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The Preacher ePub download

by Camilla Lckberg,David Thorn

  • Author: Camilla Lckberg,David Thorn
  • ISBN: 1615735488
  • ISBN13: 978-1615735488
  • ePub: 1530 kb | FB2: 1368 kb
  • Language: English
  • Category: Thrillers & Suspense
  • Publisher: HighBridge Audio; Unabridged edition (June 1, 2011)
  • Rating: 4.6/5
  • Votes: 685
  • Format: doc rtf mobi lrf
The Preacher ePub download

In the fishing community of Fj�llbacka, life is remote, peaceful-and for some, tragically short. Foul play was always suspected in the disappearance twenty years ago of two young holidaymakers in the area. Now a young boy out playing has confirmed this grim truth. Their remains, discovered with those of a fresh victim, send the town into shock. Local detective Patrik Hedstrom, expecting a baby with his girlfriend Erica, can only imagine what it is like to lose a child. When a second young girl goes missing, Hedstrom's attention focuses on the Hults, a feuding clan of misfits, religious fanatics and criminals. The suspect list is long but time is short-which of this family's dark secrets will provide the vital clue?
It’s a sweltering summer on the coast of Sweden, and Erica Falck is suffering mightily under the weight and anxiety of eight months of pregnancy. Her partner, Detective Patrik Lindstrom, has taken a vacation in hopes of supporting her as best he can at home. Then Patrik is called in to head up a deeply puzzling murder mystery. The nude body of a woman in her late teens has been discovered lying in the open in a spot frequented by tourists. Beneath her tortured corpse lie two skeletons, each suspected to be the victim of a similar murder 24 years earlier.

A classic setup for Swedish noir: a seemingly impossible case

First, the three women need to be identified. If Patrik and his colleagues in the police manage to determine that the two skeletons belong to the teenage women gone missing two decades ago, then a bigger challenge arises: how to link the latest murder with the earlier ones.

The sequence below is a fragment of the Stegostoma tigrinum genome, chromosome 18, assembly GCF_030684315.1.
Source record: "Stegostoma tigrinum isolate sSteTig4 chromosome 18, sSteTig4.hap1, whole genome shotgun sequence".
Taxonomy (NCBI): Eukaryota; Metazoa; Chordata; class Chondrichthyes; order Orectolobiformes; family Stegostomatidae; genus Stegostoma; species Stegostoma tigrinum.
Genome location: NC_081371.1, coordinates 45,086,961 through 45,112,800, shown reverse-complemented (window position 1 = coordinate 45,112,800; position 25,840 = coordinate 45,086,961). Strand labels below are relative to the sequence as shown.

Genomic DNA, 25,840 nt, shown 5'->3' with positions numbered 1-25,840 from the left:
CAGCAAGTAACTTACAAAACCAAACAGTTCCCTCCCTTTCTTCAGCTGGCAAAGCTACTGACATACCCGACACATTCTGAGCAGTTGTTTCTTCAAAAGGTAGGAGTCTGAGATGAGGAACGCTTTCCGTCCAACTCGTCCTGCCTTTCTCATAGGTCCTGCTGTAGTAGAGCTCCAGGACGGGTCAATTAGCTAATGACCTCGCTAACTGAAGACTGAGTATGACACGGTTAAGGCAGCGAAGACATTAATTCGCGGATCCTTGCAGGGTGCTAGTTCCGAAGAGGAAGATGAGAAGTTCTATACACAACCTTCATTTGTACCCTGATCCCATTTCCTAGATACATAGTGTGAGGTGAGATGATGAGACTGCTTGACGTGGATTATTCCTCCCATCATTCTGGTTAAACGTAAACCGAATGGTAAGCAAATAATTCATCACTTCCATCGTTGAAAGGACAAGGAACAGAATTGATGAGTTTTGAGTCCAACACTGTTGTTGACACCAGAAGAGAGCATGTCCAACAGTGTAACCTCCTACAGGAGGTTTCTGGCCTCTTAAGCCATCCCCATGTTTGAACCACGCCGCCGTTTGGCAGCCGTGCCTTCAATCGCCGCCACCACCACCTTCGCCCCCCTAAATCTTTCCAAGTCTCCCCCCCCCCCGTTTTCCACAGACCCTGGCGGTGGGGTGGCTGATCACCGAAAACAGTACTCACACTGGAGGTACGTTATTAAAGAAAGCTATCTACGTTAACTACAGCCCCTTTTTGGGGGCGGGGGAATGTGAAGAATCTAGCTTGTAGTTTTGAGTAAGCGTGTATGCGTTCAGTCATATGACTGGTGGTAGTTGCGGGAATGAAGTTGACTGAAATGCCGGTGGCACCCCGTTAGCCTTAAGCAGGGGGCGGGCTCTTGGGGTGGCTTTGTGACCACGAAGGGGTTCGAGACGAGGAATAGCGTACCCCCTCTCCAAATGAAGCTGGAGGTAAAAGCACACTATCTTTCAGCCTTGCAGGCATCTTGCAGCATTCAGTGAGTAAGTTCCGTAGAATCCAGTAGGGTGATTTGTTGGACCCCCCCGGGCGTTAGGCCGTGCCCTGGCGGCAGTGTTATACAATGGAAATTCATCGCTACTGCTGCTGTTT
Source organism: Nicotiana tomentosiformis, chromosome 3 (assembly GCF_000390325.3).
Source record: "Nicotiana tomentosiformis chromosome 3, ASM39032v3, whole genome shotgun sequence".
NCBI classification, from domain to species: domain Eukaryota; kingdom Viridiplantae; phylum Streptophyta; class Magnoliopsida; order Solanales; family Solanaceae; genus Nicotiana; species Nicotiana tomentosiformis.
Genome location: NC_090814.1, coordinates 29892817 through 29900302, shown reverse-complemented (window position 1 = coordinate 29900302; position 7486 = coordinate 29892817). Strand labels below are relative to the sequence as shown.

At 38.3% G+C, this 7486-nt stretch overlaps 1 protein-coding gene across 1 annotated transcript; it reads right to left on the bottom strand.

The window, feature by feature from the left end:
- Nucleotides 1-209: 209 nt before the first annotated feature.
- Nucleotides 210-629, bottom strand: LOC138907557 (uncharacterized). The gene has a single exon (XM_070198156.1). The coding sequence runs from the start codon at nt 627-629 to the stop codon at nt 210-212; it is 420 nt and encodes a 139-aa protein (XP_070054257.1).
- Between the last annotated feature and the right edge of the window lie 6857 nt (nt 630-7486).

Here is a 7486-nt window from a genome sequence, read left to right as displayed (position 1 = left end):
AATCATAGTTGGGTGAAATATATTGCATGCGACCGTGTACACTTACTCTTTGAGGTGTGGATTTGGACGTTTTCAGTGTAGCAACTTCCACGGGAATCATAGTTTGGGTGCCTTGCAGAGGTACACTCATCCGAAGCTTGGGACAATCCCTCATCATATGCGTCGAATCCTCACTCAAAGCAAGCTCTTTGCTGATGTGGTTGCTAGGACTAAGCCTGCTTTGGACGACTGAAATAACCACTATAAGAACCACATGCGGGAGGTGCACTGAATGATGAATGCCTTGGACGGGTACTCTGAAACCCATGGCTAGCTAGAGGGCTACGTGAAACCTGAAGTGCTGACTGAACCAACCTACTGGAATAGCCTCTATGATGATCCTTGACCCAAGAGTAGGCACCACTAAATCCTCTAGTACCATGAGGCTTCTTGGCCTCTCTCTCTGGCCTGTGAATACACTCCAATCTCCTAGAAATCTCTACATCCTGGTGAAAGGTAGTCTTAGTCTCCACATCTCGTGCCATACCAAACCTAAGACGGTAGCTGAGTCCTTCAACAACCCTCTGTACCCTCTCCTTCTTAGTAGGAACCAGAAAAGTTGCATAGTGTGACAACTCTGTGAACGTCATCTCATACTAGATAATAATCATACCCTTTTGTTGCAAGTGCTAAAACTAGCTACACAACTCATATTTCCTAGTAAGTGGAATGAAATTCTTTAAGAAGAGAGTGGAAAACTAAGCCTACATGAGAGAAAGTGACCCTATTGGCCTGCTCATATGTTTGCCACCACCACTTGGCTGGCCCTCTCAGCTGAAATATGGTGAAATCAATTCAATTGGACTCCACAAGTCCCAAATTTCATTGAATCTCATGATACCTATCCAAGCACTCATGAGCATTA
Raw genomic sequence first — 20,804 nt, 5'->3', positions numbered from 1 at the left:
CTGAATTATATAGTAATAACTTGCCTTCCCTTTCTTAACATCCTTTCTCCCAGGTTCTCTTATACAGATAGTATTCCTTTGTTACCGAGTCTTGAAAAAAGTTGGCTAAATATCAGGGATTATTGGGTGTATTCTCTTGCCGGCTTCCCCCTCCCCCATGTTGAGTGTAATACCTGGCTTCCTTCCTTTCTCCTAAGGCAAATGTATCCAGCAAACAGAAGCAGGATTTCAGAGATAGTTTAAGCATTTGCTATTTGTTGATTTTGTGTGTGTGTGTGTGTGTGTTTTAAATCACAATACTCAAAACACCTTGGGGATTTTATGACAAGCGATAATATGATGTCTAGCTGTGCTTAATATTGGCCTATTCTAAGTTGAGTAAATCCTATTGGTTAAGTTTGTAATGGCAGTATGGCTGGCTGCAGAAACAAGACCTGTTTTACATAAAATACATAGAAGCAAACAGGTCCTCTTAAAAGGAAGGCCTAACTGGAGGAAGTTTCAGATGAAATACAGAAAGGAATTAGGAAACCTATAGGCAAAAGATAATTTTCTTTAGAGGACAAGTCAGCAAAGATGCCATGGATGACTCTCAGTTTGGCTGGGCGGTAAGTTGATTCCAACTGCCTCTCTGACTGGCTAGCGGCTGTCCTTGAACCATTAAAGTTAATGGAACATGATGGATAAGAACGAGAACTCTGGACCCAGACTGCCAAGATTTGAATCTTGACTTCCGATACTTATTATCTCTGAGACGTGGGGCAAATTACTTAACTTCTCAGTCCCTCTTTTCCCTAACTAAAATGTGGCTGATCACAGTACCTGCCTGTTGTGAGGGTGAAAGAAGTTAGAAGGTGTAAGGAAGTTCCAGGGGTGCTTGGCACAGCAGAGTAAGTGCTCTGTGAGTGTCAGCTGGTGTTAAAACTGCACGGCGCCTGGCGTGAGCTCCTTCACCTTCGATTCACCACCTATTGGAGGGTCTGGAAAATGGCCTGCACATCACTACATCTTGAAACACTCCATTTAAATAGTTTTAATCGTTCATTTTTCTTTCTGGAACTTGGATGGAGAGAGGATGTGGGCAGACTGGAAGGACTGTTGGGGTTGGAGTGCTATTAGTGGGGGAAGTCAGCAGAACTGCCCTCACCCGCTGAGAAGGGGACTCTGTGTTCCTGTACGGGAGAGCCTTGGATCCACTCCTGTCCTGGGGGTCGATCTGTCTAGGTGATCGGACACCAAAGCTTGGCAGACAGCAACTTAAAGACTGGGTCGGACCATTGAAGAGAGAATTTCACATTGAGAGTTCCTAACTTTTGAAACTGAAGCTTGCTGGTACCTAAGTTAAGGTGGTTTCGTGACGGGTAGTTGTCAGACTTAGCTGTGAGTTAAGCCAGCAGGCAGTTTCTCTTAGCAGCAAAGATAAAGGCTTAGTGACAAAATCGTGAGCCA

Complicating the case is Patrik’s position in the police force. He’s in his mid-30s. Though the chief has placed him in charge of the investigation, he needs to rely on two much older detectives. One of them is nearing retirement and seems to care only about golf. The other is a bully who deeply resents having to report to Patrik; he’s lazy, too, and has a tendency to cut corners at very disadvantageous times. And their boss, Chief Mellberg, is almost never willing to lift a finger in an investigation, though he’s always eager to take credit with his superiors and the press once the case is solved. There are only two others in the small rural department whom Patrik can rely on: an ambitious younger detective who has great respect for Patrik, and the receptionist, who is far more intelligent than her job requires and whose role in the station has expanded accordingly.

Family dynamics are the key to this thriller

Even before the three bodies have been positively identified, Patrik finds his suspicions centering on the Hult family. The family’s patriarch, now deceased, was the Preacher of the book’s title. He was a Bible-thumping fundamentalist minister who claimed that his young boys could heal with their hands. One of the boys grew up rejecting his father and the religion he preached. The other, much closer to his father, committed suicide shortly after the two young women went missing. He is widely suspected to have murdered them. Under the circumstances, the Preacher, Ephraim Hult, changed his will to favor Gabriel, the older brother, since the younger one had died. Now Gabriel and his family live in luxury in the villa the Preacher inherited from a grateful parishioner, while his brother’s surviving family, his widow and two sons in their 30s, live in abject poverty. Understandably, currents of conflict run in several directions through this complicated family. Patrik’s challenge is to navigate through these conflicts and find out the truth about the murders of the three young women.

The Preacher is a superior example of Swedish noir. The characters are all too human, the plot complex and unpredictable, and the suspense builds steadily to a surprising conclusion.

About the author

Camilla Läckberg has reportedly earned more money from her books than any other native author in Swedish history. She is just 42 years old. Her first book, The Ice Princess, was published only in 2003 after she left a career as an economist. The Preacher, her 14th novel, is the second in her bestselling series of Swedish detective novels set in the small coastal town of Fjällbacka.
The novel takes place in Sweden. Police Investigator Patrik Englund is enjoying a vacation with his very pregnant wife, Erica, when he learns that a six-year-old boy has discovered the dead body of a young girl while out playing. Beneath the young girls body are the skeletons of two more women who disappeared in 1979. Autopsies prove that all three had been slowly tortured over the course of many days before dying.